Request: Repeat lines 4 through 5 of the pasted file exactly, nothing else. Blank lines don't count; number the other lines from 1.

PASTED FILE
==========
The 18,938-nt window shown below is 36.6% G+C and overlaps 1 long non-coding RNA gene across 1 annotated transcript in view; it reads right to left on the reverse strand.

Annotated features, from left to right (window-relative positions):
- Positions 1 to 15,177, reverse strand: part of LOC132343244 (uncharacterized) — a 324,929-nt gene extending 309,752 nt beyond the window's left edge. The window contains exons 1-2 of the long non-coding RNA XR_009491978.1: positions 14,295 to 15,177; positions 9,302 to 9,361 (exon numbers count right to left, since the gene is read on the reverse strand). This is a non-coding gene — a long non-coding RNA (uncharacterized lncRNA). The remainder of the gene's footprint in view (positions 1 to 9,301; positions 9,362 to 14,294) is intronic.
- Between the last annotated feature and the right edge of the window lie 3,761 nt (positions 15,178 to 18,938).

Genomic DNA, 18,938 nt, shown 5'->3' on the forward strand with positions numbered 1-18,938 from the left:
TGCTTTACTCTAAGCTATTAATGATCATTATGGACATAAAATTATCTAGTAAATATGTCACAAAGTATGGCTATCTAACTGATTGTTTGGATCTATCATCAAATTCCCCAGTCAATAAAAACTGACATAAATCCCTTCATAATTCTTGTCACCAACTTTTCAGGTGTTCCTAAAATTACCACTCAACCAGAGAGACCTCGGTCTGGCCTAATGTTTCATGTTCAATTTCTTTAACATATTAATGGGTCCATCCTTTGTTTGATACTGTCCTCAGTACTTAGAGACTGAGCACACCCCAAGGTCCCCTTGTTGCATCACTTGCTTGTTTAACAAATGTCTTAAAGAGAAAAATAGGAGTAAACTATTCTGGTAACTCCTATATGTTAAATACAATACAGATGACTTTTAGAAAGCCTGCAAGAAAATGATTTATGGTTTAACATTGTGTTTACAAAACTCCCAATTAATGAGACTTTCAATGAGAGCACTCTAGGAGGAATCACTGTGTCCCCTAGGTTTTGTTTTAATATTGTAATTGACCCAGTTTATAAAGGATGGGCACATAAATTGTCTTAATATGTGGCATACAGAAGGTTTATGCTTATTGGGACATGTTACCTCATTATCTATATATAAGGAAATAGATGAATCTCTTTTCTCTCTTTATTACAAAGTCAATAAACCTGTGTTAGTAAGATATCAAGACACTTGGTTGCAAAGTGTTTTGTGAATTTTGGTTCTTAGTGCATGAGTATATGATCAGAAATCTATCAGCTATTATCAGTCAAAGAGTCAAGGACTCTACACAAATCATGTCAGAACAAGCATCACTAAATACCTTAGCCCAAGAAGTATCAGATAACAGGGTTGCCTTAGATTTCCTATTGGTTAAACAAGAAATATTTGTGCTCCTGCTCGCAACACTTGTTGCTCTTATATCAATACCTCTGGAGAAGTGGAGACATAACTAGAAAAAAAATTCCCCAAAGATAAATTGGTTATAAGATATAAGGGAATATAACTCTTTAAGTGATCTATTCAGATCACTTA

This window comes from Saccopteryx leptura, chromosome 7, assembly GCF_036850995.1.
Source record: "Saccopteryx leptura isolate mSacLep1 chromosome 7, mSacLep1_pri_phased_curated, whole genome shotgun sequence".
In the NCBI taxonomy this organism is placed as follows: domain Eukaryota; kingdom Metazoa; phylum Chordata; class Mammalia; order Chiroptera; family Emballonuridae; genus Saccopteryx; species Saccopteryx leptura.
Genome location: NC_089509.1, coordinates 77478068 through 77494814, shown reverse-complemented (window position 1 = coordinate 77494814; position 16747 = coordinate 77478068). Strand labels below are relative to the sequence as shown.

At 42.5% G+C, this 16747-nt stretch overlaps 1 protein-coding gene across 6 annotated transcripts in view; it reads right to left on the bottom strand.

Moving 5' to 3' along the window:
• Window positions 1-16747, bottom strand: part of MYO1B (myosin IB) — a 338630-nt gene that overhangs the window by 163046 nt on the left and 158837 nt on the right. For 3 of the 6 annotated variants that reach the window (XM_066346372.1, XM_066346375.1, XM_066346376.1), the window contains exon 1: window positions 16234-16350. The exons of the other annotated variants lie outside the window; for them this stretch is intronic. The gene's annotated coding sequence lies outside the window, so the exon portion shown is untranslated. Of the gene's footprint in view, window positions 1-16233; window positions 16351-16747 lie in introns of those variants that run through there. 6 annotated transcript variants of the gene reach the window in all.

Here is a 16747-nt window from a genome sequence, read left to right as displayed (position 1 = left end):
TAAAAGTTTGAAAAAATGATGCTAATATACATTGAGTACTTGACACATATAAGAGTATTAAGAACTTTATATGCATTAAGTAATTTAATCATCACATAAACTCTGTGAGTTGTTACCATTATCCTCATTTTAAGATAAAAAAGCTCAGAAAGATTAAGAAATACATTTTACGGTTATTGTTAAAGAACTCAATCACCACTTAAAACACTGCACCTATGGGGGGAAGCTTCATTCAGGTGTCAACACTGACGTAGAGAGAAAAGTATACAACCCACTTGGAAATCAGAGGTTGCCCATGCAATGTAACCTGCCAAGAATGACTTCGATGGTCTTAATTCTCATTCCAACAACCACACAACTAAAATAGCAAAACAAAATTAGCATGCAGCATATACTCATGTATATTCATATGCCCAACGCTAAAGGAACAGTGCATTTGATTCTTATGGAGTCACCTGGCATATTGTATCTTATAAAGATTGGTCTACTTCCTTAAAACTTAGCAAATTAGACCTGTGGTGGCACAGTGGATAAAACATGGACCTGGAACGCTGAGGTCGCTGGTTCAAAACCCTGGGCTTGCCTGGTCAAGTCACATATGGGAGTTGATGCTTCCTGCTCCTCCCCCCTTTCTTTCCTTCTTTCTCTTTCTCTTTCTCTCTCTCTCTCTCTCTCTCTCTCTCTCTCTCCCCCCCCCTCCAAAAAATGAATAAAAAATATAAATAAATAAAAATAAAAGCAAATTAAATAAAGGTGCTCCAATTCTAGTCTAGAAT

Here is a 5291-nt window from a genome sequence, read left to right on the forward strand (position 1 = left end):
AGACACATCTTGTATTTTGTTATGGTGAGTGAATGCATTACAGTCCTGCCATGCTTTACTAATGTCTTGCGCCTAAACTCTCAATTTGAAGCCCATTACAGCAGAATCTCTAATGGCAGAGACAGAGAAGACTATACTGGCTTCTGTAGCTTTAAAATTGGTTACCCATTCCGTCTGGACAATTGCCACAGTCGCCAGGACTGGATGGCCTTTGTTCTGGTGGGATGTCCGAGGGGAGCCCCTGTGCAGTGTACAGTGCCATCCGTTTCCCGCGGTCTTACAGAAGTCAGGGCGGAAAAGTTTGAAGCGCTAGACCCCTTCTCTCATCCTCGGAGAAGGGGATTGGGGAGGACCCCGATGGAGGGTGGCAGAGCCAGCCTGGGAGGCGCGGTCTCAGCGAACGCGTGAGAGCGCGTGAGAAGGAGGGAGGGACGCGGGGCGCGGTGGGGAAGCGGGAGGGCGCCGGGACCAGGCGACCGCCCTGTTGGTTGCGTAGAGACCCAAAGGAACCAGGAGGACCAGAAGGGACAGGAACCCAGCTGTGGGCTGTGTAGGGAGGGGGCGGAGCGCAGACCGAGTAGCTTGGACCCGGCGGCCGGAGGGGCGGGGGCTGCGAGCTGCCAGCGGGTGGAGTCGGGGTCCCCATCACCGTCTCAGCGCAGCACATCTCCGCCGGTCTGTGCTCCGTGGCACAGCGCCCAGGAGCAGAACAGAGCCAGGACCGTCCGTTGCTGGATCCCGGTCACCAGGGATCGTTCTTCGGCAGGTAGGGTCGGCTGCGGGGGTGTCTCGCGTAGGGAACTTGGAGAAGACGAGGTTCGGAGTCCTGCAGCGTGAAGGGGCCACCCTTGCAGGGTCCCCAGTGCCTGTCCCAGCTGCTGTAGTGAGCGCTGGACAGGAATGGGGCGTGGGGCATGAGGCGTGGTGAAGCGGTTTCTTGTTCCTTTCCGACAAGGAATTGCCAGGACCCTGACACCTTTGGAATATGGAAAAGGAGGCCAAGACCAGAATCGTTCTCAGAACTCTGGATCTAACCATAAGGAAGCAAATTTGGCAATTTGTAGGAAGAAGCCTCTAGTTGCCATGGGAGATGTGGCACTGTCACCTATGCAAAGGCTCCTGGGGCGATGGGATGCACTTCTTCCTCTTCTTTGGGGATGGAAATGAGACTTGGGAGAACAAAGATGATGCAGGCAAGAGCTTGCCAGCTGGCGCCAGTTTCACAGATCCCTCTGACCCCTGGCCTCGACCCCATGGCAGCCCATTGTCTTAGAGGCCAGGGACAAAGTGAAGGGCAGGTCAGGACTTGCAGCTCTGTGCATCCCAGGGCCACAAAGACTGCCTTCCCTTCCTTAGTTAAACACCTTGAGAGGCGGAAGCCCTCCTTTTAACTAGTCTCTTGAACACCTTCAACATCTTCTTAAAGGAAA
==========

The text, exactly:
- Between the last annotated feature and the right edge of the window lie 3,761 nt (positions 15,178 to 18,938).

Genomic DNA, 18,938 nt, shown 5'->3' on the forward strand with positions numbered 1-18,938 from the left: